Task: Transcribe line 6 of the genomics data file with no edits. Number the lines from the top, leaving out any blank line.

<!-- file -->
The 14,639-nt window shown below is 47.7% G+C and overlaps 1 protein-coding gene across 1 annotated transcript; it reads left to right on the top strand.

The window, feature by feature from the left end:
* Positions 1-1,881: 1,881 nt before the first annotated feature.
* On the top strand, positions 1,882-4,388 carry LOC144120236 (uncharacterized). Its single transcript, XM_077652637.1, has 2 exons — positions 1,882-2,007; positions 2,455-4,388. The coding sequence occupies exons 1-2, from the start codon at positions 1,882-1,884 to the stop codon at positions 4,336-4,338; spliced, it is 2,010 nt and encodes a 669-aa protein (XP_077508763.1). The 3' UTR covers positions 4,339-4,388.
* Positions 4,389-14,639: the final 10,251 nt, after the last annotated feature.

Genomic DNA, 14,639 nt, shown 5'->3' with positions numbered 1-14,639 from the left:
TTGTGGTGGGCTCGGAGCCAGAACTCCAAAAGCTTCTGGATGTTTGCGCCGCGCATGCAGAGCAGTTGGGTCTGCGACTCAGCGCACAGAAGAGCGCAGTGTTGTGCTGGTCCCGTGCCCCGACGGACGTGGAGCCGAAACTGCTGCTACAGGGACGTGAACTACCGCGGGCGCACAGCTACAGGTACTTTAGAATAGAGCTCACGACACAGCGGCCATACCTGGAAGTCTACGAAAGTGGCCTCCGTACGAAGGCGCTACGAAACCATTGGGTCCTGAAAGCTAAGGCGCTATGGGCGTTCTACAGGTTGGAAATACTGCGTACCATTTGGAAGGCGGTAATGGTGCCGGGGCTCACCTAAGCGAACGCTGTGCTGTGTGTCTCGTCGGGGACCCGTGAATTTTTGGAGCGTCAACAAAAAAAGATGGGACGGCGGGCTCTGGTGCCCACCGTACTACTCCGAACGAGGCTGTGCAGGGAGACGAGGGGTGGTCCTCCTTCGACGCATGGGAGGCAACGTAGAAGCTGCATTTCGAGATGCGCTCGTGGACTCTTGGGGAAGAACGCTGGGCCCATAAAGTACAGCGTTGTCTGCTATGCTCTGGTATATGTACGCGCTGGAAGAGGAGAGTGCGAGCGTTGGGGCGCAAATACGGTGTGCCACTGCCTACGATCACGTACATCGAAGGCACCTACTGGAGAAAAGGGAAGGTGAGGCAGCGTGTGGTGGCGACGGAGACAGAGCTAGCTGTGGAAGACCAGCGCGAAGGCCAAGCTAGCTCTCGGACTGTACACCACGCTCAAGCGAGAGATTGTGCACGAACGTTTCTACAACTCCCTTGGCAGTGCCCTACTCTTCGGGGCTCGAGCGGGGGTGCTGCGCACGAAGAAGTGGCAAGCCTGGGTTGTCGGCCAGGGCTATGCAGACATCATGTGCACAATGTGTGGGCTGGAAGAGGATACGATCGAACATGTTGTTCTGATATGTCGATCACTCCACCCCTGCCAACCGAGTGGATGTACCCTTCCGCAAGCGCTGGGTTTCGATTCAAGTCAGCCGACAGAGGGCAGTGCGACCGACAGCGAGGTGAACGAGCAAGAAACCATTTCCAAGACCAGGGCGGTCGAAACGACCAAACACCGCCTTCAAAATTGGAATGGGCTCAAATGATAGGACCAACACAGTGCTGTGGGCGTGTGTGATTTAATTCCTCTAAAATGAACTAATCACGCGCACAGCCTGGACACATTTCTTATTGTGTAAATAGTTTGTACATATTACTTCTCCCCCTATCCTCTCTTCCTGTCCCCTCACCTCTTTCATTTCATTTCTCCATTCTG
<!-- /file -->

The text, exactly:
Genomic DNA, 14,639 nt, shown 5'->3' with positions numbered 1-14,639 from the left: